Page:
Children of the Fatherland: On Heraldry

I was a bit annoyed when I wrote this, having just lost a war with Croatia.

Making good on my threat; don’t say you weren’t warned! If I don’t get the City back this sort of thing will be all you get for the next six hundred years, bwah-hah. Or to blazon that properly, sable threatened, a laugh madder.

A brief consideration of the arms of the Powers, their histories and blazons, and their symbolism.

Arms of the Caliphate

The Caliphate, claiming as it does to represent all of Dar-al-Islam, has undoubtedly the simplest arms in all of heraldry, the blazon consisting of the single word ‘Vert’. The green field is symbolic of life and growing things, a powerful image for the nomadic desert tribes with whom Islam is still associated in its lands of origin. Moslem teaching forbids the use of images, and in the strictest interpretations even symbols for the faith, lest they become idolatrous; although the proscription is not universally observed, the Caliph’s banners are a model of this piety.

Arms of Persia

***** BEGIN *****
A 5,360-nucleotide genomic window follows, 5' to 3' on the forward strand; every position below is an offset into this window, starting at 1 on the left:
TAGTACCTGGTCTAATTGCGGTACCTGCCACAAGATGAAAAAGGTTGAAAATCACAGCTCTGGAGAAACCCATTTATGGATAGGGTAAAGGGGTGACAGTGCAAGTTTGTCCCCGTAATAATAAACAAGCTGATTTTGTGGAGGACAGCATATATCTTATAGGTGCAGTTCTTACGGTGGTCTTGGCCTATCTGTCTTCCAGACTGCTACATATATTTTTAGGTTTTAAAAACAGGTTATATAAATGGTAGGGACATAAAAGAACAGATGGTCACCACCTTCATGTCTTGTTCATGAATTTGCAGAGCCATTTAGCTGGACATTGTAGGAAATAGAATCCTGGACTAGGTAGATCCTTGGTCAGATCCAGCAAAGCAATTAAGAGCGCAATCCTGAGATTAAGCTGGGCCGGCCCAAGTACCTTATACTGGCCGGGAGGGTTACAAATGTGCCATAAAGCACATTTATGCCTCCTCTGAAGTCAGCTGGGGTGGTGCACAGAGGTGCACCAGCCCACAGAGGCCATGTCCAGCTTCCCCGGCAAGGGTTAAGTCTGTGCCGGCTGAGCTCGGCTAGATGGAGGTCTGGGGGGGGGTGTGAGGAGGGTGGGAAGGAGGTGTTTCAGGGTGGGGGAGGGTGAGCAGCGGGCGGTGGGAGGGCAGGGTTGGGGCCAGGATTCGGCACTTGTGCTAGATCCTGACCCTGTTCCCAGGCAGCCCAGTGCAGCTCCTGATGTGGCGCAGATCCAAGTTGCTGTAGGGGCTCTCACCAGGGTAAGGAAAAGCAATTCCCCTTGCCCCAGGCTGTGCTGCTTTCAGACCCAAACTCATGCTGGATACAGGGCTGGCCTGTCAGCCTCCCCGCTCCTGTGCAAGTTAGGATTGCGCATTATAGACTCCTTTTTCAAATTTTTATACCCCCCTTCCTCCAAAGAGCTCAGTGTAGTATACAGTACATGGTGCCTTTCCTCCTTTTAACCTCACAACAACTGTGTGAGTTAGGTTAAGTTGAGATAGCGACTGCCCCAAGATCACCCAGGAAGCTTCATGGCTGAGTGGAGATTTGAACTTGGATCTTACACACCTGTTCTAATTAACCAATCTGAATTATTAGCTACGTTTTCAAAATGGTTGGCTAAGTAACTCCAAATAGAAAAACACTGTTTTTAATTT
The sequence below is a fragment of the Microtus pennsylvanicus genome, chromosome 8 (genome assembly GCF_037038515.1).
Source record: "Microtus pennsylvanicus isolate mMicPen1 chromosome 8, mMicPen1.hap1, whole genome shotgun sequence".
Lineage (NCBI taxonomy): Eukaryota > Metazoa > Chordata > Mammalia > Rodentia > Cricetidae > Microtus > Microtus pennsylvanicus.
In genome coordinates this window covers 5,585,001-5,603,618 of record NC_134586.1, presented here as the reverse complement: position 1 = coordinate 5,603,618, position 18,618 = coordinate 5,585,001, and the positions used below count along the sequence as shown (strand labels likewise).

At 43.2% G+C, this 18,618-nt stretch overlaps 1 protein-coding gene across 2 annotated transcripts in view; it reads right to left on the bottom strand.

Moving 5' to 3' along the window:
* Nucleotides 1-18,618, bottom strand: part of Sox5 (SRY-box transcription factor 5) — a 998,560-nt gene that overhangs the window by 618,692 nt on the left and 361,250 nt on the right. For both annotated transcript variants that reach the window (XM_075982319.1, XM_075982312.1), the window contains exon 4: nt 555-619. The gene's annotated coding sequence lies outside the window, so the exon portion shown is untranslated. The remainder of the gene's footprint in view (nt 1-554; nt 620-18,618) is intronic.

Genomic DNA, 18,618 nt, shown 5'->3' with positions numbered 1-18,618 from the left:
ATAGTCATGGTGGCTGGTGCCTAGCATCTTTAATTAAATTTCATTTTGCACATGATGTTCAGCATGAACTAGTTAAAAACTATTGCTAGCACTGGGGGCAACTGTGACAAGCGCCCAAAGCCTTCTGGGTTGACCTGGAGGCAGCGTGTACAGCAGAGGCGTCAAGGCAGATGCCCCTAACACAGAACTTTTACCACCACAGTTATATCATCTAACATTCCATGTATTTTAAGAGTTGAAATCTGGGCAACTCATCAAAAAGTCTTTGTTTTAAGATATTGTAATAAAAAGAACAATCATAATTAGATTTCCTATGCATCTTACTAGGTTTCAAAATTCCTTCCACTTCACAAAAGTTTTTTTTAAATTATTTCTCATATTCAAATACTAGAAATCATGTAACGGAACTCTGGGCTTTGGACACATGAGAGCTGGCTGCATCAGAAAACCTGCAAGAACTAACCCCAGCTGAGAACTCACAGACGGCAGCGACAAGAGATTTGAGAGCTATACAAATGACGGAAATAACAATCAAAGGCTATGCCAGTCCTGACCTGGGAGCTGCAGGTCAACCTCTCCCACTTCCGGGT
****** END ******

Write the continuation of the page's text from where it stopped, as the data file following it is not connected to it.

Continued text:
The arms of Persia are the diametric opposite of this pristine simplicity. Descending from seals of the Zoroastrian dynasties, and isolated from the European tradition of single charges consisting of strong outlines, the Abbasid banner may be blazoned “quarterly gules and azure; a roundel quartered and inescutcheoned roundel, bearing in its first quarter a faravahar or, in the second the sun in his glory issuant from a lion or bearing a sabre, in the third sable bordered or a sabre or handled argent, a mullet or, in the fourth a griffin segreant or; the inescutcheon azure bordered argent, the sun in his glory issuant from a mountain or with peaks argent.” In Europe, any one of the six parts of this would be considered quite sufficient; the complexity of the blazon reflects the difficulty of bludgeoning arms from a very different heraldic tradition into European forms. It also reflects the long history of Persia, with many different symbols of sovereignty and royal power. The faravahar, a charge unknown to European heralds, might – if the blazon were not already long as a bad year! – be described as “a winged disk overlaying a feather-robed crowned archer”. It is associated with Zoroastrianism, and represents the glory of the human soul in its struggle with Ahriman. This is of course anathema, in a quite literal sense, to the orthodox imams of the Caliphate; but Islam in Persia has perforce reached an accomodation with the Iranian sense of national unity and strength. The Lion-and-Sun emblem and the griffin are both conventional symbols of royalty, symbolising power and courage in battle, and the sabre is a reminder of its real basis. The mullet, when placed with the curve of the sabre, recalls the Crescent-and-Star of Islam. Finally, the mountain represents Mount Damavand, a symbol of Aryan resistance against foreign domination and tyranny, and of the highland plateaus that to this day are the heartland of Iranian strength.